US Masters Switcher:
Mike Norman has studied recent form and course form to compile a list of players that are worth serious consideration at the season's first Major...
A bit like a Lee Westwood or Phil Mickelson, the Form Guide warmed up for this week's US Masters in decent, if unspectacular, style at last week's two main events.
Jose Manuel Lara (Sicilian Open) and Keegan Bradley (Shell Houston Open) were recommended at 60.059/1 and 20.019/1 respectively but fell just short of winning, eventually recording top-five finishes for which they could have been backed at 13.012/1 (Lara) and 5.24/1 (Bradley) pre-tournament.
But enough about last week, this week's event is an absolute cracker and deserves a full preview. It's the US Masters of course, the first and easily the most exciting Major of the season.
I've made the Form Guide as comprehensive as possible this week without over doing it with seemingly irrelevant information. It incorporates recent form by looking at the results of every tournament played on both the European and PGA Tours in the last eight weeks, and course form by taking into account the last five years of results at Augusta.
US Masters Form Guide
Phil Mickelson (1W 2T5)... 41.5 (Won 10, 5th 08,09)
Tiger Woods (1W 1T5)... 37.5 (2nd 07,08, 4th 10,11, 6th 09)
Rory McIlroy (1W 3T5)... 34.5
Hunter Mahan (2W)... 29 (8th 10, 10th 09)
Lee Westwood (3T5)... 27 (2nd 10)
Justin Rose (1W 1T5)... 23.5 (5th 07)
Luke Donald (1W 1T10)... 23 (4th 11, 10th 07)
Peter Hanson (3T5)... 22
Bubba Watson (3T5)... 22
Charl Schwartzel (2T5)... 21 (Won 11)
*number in brackets after a player's name is the number of wins (W), top-five (T5) and top-10 (T10) finishes achieved in European and/or PGA Tour events during last eight weeks
**information after a player's points relates to finishing position and year (if in top 10) in US Masters tournaments in previous five years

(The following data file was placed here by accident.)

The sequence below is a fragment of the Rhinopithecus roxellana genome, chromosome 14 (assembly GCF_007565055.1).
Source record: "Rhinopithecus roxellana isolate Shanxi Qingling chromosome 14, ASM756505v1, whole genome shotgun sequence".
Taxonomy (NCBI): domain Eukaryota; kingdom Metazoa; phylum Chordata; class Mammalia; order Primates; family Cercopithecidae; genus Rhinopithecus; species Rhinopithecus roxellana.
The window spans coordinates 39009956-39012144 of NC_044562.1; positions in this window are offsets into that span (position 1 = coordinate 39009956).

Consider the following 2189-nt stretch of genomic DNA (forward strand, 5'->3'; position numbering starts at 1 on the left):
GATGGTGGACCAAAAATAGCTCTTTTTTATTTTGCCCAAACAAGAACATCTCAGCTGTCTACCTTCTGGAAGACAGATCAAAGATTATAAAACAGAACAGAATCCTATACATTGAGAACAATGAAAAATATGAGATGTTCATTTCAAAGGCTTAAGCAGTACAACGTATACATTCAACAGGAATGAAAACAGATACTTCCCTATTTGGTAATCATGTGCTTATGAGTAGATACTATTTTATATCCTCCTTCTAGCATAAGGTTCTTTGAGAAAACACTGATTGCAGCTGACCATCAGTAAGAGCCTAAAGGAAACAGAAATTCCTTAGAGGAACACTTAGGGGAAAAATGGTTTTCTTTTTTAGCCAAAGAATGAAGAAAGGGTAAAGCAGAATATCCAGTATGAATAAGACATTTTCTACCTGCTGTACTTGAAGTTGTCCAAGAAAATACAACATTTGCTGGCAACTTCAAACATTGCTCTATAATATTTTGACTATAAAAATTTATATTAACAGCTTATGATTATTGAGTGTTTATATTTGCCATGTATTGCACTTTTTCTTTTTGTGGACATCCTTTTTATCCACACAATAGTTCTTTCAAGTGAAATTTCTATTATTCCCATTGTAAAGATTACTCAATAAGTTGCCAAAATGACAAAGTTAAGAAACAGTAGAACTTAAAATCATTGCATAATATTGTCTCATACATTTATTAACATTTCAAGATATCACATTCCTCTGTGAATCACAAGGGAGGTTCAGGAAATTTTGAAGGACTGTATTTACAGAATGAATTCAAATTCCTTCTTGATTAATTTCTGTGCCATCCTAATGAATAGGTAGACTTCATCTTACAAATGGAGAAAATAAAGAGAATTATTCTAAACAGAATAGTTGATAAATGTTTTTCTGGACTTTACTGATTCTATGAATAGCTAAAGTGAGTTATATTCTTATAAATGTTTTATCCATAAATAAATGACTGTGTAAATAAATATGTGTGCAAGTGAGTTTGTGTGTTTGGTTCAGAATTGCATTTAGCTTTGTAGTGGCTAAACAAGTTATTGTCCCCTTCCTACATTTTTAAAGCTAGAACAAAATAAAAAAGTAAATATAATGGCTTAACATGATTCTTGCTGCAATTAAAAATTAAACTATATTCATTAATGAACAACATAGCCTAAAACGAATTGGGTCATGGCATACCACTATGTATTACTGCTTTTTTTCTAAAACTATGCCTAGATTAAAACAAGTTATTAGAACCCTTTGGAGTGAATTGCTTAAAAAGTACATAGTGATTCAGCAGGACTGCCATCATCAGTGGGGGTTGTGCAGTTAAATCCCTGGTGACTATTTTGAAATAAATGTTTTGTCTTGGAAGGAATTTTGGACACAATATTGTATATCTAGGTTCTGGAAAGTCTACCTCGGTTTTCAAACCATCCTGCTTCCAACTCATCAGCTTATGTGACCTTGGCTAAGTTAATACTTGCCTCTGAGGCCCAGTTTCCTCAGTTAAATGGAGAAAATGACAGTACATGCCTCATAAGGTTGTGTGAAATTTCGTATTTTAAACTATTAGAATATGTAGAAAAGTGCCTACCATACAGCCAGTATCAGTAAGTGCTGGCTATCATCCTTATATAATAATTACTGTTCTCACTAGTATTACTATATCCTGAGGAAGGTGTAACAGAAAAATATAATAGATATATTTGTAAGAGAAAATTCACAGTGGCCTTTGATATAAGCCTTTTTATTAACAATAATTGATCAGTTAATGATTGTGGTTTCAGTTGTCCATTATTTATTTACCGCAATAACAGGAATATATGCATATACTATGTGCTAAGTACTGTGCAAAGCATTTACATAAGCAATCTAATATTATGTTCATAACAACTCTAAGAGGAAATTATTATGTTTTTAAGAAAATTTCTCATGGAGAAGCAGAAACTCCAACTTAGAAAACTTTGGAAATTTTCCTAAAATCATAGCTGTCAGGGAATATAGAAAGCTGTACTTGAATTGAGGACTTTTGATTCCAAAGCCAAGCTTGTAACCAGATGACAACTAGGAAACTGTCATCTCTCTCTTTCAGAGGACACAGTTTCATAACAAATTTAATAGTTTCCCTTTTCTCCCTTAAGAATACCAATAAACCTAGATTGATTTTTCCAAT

Whilst it might be disappointing that the first three players listed are the three favourites in the Masters Winner market, it's hard to argue that all three don't hold outstanding chances at Augusta.
Tiger Woods - available to back at 6.25/1 - and Mickelson (14.013/1) are the two best golfers the world has seen during the last 15 years. They also have the two best records round Augusta of all the players competing currently, and in recent weeks they've demonstrated excellent winning form in some high quality events. I'm not comfortable backing them both, so given that it's difficult to split the two, Mickelson at more than twice the price as Woods is the selection.
Rory McIlroy (7.413/2) has been in sensational form for almost a year now and I certainly wouldn't be put off by his final round collapse here last year. For three rounds he was virtually untouchable last April, and his form in 2012 has been incredible - five starts, one win, two seconds, a third and a fifth. But a bit like Woods, I don't want to back Rory at such a short price when an Augusta specialist is on offer at almost twice the price.
Of the other players listed Hunter Mahan (34.033/1) has a live chance. He's a two-time winner this year and has recorded two top-10 finishes here in the last three years. But his price has almost halved since this time last week and players winning the Shell Houston Open have a terrible record at following up in Georgia.
I backed Lee Westwood some six weeks ago for this event in the hope that an improvement in his putting would see his odds shorten. His putting hasn't improved and I'm happy to go on record as saying that he is the worst putter in the world at this level from inside 10 feet. I hope he wins but I'm certainly not queuing up to back him again.
Three players that I am happy to have on my side though from those listed are Europeans Luke Donald (18.017/1), Justin Rose (34.033/1), and at a massive price, Peter Hanson (280.0279/1).
Donald's game is made for this course. Contrary to what many people think, you don't have to be a huge hitter to win round here, and if having a good short game plays a big part then there's arguably not a golfer in the world with a better touch around the greens than Donald at present. And he's not a bad putter too. The world number one finished fourth here last year and I think he has an outstanding chance of going a few places better.
Rose has played some superb rounds at Augusta, unfortunately for him not all in the same year. He recorded his biggest win of his career last month and has looked in good form since. Hanson meanwhile just looks too big at his current odds. He has no course form to go on but three top-five finishes in 2012 in some good company means he shouldn't be the price he is.